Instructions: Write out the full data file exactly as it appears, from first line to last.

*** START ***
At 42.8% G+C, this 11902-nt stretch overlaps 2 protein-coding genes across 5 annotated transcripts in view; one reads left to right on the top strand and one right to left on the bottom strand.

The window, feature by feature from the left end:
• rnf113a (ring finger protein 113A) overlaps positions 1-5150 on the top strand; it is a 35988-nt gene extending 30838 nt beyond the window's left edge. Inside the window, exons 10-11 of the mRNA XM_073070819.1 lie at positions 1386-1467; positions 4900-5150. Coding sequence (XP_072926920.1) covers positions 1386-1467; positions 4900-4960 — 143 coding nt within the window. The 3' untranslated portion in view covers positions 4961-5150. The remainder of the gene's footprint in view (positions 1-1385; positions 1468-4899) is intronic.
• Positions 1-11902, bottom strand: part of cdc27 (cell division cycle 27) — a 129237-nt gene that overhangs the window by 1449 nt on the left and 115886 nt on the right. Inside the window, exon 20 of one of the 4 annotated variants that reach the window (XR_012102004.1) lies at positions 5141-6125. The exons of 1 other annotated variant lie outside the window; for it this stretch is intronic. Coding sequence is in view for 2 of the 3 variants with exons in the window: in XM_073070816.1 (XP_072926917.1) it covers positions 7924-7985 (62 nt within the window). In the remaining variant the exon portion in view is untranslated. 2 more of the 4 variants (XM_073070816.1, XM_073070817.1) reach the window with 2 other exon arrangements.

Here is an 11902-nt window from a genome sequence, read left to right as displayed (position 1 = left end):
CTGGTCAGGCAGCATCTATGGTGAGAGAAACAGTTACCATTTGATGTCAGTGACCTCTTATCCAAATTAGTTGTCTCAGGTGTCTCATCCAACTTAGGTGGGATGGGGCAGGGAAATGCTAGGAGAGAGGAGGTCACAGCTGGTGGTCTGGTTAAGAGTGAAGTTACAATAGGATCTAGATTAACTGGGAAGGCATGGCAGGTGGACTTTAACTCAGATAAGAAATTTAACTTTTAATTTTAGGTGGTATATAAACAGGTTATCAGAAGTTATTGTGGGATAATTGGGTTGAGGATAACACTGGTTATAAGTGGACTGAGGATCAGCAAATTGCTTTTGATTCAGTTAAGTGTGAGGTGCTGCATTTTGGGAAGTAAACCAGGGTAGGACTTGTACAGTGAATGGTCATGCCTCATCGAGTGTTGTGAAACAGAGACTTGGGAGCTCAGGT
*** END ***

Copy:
At 42.8% G+C, this 11902-nt stretch overlaps 2 protein-coding genes across 5 annotated transcripts in view; one reads left to right on the top strand and one right to left on the bottom strand.

The window, feature by feature from the left end:
• rnf113a (ring finger protein 113A) overlaps positions 1-5150 on the top strand; it is a 35988-nt gene extending 30838 nt beyond the window's left edge. Inside the window, exons 10-11 of the mRNA XM_073070819.1 lie at positions 1386-1467; positions 4900-5150. Coding sequence (XP_072926920.1) covers positions 1386-1467; positions 4900-4960 — 143 coding nt within the window. The 3' untranslated portion in view covers positions 4961-5150. The remainder of the gene's footprint in view (positions 1-1385; positions 1468-4899) is intronic.
• Positions 1-11902, bottom strand: part of cdc27 (cell division cycle 27) — a 129237-nt gene that overhangs the window by 1449 nt on the left and 115886 nt on the right. Inside the window, exon 20 of one of the 4 annotated variants that reach the window (XR_012102004.1) lies at positions 5141-6125. The exons of 1 other annotated variant lie outside the window; for it this stretch is intronic. Coding sequence is in view for 2 of the 3 variants with exons in the window: in XM_073070816.1 (XP_072926917.1) it covers positions 7924-7985 (62 nt within the window). In the remaining variant the exon portion in view is untranslated. 2 more of the 4 variants (XM_073070816.1, XM_073070817.1) reach the window with 2 other exon arrangements.

Here is an 11902-nt window from a genome sequence, read left to right as displayed (position 1 = left end):
CTGGTCAGGCAGCATCTATGGTGAGAGAAACAGTTACCATTTGATGTCAGTGACCTCTTATCCAAATTAGTTGTCTCAGGTGTCTCATCCAACTTAGGTGGGATGGGGCAGGGAAATGCTAGGAGAGAGGAGGTCACAGCTGGTGGTCTGGTTAAGAGTGAAGTTACAATAGGATCTAGATTAACTGGGAAGGCATGGCAGGTGGACTTTAACTCAGATAAGAAATTTAACTTTTAATTTTAGGTGGTATATAAACAGGTTATCAGAAGTTATTGTGGGATAATTGGGTTGAGGATAACACTGGTTATAAGTGGACTGAGGATCAGCAAATTGCTTTTGATTCAGTTAAGTGTGAGGTGCTGCATTTTGGGAAGTAAACCAGGGTAGGACTTGTACAGTGAATGGTCATGCCTCATCGAGTGTTGTGAAACAGAGACTTGGGAGCTCAGGT